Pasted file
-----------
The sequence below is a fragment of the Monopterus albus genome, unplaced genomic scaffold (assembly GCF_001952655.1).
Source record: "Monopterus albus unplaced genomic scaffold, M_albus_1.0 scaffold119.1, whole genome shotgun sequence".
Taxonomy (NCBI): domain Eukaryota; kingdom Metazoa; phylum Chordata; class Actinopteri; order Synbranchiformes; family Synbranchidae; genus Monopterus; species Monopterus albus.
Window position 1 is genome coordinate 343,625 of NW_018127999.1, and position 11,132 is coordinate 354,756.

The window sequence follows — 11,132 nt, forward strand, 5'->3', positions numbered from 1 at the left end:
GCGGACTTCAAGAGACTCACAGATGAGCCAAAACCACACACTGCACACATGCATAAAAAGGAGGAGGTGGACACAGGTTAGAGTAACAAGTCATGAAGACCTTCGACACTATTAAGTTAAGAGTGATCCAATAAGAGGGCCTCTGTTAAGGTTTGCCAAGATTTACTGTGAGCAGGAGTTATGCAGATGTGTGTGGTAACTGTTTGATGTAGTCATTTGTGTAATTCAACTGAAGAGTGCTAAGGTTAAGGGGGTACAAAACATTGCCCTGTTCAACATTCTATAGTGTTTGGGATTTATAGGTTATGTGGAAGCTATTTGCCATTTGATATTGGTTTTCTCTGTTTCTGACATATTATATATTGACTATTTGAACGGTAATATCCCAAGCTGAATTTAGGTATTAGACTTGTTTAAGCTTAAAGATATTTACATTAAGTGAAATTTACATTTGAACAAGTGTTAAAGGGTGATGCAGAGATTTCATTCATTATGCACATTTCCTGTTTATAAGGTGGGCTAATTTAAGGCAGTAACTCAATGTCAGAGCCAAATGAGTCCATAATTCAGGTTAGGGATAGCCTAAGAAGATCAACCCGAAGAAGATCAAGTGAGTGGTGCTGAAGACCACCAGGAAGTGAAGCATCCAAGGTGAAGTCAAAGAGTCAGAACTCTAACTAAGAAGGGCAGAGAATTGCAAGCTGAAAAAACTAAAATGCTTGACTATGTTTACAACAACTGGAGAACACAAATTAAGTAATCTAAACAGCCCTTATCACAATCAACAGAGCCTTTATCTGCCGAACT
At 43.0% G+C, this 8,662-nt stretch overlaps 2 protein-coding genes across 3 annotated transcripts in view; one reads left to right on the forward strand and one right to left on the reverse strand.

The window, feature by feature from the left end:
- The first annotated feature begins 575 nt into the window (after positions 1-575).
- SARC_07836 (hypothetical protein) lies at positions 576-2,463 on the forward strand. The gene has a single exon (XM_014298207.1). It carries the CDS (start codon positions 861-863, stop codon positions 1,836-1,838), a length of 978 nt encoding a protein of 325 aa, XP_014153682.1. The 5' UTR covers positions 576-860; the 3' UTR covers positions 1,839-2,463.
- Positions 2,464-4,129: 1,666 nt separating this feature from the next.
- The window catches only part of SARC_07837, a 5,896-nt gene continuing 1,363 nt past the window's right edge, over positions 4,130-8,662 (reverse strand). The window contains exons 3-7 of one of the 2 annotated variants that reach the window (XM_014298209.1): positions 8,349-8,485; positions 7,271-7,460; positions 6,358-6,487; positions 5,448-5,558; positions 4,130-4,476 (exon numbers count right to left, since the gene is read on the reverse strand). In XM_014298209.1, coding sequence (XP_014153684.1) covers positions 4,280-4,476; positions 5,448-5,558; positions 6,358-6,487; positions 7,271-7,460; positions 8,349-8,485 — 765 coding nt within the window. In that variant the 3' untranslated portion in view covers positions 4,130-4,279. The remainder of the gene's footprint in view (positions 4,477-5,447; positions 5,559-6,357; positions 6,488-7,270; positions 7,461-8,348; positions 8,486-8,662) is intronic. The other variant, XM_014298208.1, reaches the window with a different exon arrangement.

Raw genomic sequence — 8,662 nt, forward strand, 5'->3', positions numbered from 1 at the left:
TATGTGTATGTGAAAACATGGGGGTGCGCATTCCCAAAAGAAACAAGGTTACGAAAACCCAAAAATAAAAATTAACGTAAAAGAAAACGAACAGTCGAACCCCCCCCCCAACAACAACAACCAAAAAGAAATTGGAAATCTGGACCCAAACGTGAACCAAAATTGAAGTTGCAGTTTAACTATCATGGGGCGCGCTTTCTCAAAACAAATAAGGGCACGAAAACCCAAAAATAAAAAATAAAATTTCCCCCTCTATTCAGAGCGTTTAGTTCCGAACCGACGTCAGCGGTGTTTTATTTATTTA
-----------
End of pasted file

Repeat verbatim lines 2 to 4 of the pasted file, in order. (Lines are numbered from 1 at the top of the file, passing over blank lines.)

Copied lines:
Source record: "Monopterus albus unplaced genomic scaffold, M_albus_1.0 scaffold119.1, whole genome shotgun sequence".
Taxonomy (NCBI): domain Eukaryota; kingdom Metazoa; phylum Chordata; class Actinopteri; order Synbranchiformes; family Synbranchidae; genus Monopterus; species Monopterus albus.
Window position 1 is genome coordinate 343,625 of NW_018127999.1, and position 11,132 is coordinate 354,756.